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Farm Livin’

Crawl offers ambiance of the country

Published: Friday, Aug. 16, 2013 9:57 a.m. CDT
Caption
(Photo courtesy of M2A Farm)
Ron Medrea, of the M2A Farm in Dwight, spends a moment with Miss Calico Cat the llama and Smith, an Akbash livestock guardian dog. M2A Farm will be one of five small, family-owned farms featured Saturday on the Livingston County Farm Crawl.

DWIGHT, Ill. — Five farm families in the Dwight area are opening their small farms on Saturday, Aug. 17, to give the public a chance to visit and experience a sampling of the ambiance of country life.

They will have their animals on display, some demonstrations, and crafts and products for sale. One family will be selling lunch, as well.

This is the second year for the Livingston County Farm Crawl, which Kat Medrea says was begun as a way to promote agritourism and to give a boost to the economies of the farms and the local communities.

Medrea said she enjoys having the public out to see her farm and livelihood. She and husband Ron host other events at the site, as well, including educational programs for children.

“Education about animals is a big thing for me,” she said.

Medrea has always had a love of animals and used to be a keeper at Brookfield Zoo before she and her family moved out to the farm. She has a lot of stories about the animals at the small mammal house, which was her responsibility. It was everything from anteaters to vampire bats, she said.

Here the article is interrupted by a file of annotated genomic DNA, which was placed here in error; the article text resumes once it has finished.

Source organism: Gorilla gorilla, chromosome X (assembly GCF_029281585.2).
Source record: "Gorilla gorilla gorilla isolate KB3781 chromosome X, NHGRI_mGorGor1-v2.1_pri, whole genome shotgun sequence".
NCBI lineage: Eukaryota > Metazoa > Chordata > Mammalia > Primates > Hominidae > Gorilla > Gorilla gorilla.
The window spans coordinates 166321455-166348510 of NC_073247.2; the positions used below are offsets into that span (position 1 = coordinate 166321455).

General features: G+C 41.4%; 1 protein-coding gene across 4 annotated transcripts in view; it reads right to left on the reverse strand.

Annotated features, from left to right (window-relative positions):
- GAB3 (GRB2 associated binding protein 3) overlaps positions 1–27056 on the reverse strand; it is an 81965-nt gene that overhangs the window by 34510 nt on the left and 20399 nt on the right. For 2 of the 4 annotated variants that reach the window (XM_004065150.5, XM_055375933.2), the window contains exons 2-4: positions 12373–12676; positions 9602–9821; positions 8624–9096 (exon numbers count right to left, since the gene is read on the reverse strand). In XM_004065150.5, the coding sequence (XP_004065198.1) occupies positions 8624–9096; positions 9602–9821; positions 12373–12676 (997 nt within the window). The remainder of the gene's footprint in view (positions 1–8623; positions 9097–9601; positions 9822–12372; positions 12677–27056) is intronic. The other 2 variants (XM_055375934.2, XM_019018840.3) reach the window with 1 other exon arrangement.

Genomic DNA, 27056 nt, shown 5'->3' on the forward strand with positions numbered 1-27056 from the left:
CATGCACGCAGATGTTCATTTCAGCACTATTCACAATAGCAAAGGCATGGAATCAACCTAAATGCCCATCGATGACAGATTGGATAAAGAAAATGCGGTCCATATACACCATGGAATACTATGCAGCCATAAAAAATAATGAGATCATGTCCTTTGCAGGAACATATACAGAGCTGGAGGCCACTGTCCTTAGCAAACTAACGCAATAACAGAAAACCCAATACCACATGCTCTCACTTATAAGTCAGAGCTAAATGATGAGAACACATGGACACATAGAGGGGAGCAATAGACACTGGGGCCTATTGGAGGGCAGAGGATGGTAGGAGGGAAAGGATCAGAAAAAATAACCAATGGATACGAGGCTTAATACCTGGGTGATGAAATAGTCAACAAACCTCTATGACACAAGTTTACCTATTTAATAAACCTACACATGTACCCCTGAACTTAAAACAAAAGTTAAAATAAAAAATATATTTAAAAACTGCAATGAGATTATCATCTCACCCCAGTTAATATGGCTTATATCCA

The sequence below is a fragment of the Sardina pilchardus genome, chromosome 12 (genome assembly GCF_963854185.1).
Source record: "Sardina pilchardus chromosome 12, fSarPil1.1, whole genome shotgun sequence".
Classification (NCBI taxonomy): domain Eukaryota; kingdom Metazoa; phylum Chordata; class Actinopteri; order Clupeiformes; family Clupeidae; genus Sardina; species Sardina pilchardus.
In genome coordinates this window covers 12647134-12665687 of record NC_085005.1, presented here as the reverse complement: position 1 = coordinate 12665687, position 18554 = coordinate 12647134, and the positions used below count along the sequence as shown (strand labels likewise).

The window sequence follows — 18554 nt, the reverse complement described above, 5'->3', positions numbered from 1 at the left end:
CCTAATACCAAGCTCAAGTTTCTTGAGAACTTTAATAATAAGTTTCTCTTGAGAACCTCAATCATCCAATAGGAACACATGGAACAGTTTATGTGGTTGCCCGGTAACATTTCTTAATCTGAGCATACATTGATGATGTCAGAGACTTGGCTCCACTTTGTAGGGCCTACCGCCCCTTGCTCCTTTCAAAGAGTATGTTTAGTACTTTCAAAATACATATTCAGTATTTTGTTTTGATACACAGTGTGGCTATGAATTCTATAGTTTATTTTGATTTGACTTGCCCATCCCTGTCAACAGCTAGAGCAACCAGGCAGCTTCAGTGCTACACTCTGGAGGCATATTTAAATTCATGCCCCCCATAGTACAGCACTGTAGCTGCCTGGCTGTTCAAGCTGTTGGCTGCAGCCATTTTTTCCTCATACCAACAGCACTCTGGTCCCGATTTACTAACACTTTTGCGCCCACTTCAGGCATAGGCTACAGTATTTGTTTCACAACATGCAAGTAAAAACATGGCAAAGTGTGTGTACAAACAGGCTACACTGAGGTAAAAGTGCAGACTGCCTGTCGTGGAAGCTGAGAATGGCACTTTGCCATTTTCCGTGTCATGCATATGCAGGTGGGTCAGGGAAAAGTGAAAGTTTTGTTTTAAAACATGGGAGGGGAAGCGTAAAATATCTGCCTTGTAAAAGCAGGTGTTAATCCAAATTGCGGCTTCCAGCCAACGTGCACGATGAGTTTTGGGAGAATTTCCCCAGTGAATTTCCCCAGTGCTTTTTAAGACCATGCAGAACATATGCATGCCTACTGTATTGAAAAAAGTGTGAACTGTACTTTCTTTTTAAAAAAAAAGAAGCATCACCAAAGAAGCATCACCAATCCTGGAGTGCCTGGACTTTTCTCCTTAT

And now, the Medrea’s M2A Farm (Am Too a Farm) in rural Dwight has llamas, alpacas, chickens, ducks, a pot-bellied pig, and a Patagonian mara, which she said looks like a small deer. The Medreas also have an Akbash, which is a Turkish livestock guardian dog, that keeps their animals safe.

Many of the animals on the M2A Farm have come from people who could not keep their animals anymore.

“Most of the animals here just needed a home,” Medrea said. “They just seem to find me.”

Medrea is a vegetarian, too, so her chickens are there for the eggs, not the meat. They live out their full lives on the farm, she said.

Raised a city girl, she said she loves the country life and looks forward to sharing it with people. She said two things visitors might be surprised at knowing are that her vegetable garden is fertilized by alpaca poop and that their barn has wall-to-wall carpeting.

“So many people have told me we’re living their dream,” she said. “I’m thankful every day I can enjoy this environment and can take the time to take a deep breath.”

At Saturday’s farm crawl, visitors will also be able to purchase yarn, socks, scarves, hats, mittens, gloves, sweaters, throws, llama rugs, and items for children.

The other farms open for the crawl include the Niemann-Boehles farm, Antiquity Oaks, which will be selling goat milk soap with organic oils, Shetland wool roving, Shetland and llama yarn, raw Shetland fleeces, old English Southdown wool batting, naturally colored sheepskins, and books.

They will also hold demonstrations on scything (10:30 a.m.), goat milking (1 p.m.), and wool spinning (1 – 4 p.m.).

The Zaceks, at The Farmer in Odell, will sell freshly-ground wheat, goat milk soap, goat milk hand and body cream, lip balm, sugar scrub, herbal salve, peppermint tea, lemon balm tea, frozen chicken, eggs, and peacocks.

They will have demonstrations on goat milking (11 a.m.) and soap making (2 p.m.)

The Cusack family, at Cherokee Winds Farm, will sell honey, goat milk soap, felted soap, and herbal teas.

The Jablonskis, at Eden’s Harvest Farm will sell fresh produce, honey, alpaca fleeces and roving, and alpaca beans (manure). They will also have lunches available for purchase.

For more information on the Livingston County Farm Crawl, visit http://www.m2afarm.com.

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